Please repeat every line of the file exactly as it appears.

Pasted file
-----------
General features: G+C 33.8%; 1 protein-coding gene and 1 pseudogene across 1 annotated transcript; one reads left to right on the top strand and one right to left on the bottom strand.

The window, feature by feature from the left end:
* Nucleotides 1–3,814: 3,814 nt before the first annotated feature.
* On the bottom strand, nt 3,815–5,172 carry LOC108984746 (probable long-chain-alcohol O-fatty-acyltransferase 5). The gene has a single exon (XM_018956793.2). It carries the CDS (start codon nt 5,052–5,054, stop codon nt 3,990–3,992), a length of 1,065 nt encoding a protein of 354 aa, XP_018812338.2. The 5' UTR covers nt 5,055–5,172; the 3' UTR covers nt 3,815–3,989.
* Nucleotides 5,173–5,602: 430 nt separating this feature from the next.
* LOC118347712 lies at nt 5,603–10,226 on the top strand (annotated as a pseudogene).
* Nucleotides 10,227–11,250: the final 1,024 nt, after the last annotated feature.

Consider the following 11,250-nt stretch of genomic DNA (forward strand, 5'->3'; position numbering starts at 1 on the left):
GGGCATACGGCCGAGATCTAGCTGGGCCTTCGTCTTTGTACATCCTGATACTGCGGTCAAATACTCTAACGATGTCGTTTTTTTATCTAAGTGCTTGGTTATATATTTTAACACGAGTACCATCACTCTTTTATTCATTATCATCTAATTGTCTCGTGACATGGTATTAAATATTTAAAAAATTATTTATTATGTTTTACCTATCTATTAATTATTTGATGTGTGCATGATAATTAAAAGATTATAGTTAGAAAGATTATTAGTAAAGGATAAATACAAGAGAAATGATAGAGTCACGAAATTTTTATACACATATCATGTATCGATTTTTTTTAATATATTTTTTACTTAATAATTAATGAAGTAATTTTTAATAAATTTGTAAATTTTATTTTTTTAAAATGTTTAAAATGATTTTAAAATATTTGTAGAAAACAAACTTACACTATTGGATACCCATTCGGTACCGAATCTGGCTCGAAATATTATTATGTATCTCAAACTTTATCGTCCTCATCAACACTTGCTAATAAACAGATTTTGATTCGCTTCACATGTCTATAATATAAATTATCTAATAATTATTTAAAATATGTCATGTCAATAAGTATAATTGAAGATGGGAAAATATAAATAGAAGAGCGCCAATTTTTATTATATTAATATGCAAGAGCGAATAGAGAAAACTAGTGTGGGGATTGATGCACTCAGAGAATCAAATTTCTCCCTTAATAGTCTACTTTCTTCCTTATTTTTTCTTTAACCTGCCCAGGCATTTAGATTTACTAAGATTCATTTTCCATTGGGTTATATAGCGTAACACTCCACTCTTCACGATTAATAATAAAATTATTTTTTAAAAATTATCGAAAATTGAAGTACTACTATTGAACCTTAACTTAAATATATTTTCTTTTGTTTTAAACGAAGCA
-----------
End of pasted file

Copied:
General features: G+C 33.8%; 1 protein-coding gene and 1 pseudogene across 1 annotated transcript; one reads left to right on the top strand and one right to left on the bottom strand.

The window, feature by feature from the left end:
* Nucleotides 1–3,814: 3,814 nt before the first annotated feature.
* On the bottom strand, nt 3,815–5,172 carry LOC108984746 (probable long-chain-alcohol O-fatty-acyltransferase 5). The gene has a single exon (XM_018956793.2). It carries the CDS (start codon nt 5,052–5,054, stop codon nt 3,990–3,992), a length of 1,065 nt encoding a protein of 354 aa, XP_018812338.2. The 5' UTR covers nt 5,055–5,172; the 3' UTR covers nt 3,815–3,989.
* Nucleotides 5,173–5,602: 430 nt separating this feature from the next.
* LOC118347712 lies at nt 5,603–10,226 on the top strand (annotated as a pseudogene).
* Nucleotides 10,227–11,250: the final 1,024 nt, after the last annotated feature.

Consider the following 11,250-nt stretch of genomic DNA (forward strand, 5'->3'; position numbering starts at 1 on the left):
GGGCATACGGCCGAGATCTAGCTGGGCCTTCGTCTTTGTACATCCTGATACTGCGGTCAAATACTCTAACGATGTCGTTTTTTTATCTAAGTGCTTGGTTATATATTTTAACACGAGTACCATCACTCTTTTATTCATTATCATCTAATTGTCTCGTGACATGGTATTAAATATTTAAAAAATTATTTATTATGTTTTACCTATCTATTAATTATTTGATGTGTGCATGATAATTAAAAGATTATAGTTAGAAAGATTATTAGTAAAGGATAAATACAAGAGAAATGATAGAGTCACGAAATTTTTATACACATATCATGTATCGATTTTTTTTAATATATTTTTTACTTAATAATTAATGAAGTAATTTTTAATAAATTTGTAAATTTTATTTTTTTAAAATGTTTAAAATGATTTTAAAATATTTGTAGAAAACAAACTTACACTATTGGATACCCATTCGGTACCGAATCTGGCTCGAAATATTATTATGTATCTCAAACTTTATCGTCCTCATCAACACTTGCTAATAAACAGATTTTGATTCGCTTCACATGTCTATAATATAAATTATCTAATAATTATTTAAAATATGTCATGTCAATAAGTATAATTGAAGATGGGAAAATATAAATAGAAGAGCGCCAATTTTTATTATATTAATATGCAAGAGCGAATAGAGAAAACTAGTGTGGGGATTGATGCACTCAGAGAATCAAATTTCTCCCTTAATAGTCTACTTTCTTCCTTATTTTTTCTTTAACCTGCCCAGGCATTTAGATTTACTAAGATTCATTTTCCATTGGGTTATATAGCGTAACACTCCACTCTTCACGATTAATAATAAAATTATTTTTTAAAAATTATCGAAAATTGAAGTACTACTATTGAACCTTAACTTAAATATATTTTCTTTTGTTTTAAACGAAGCA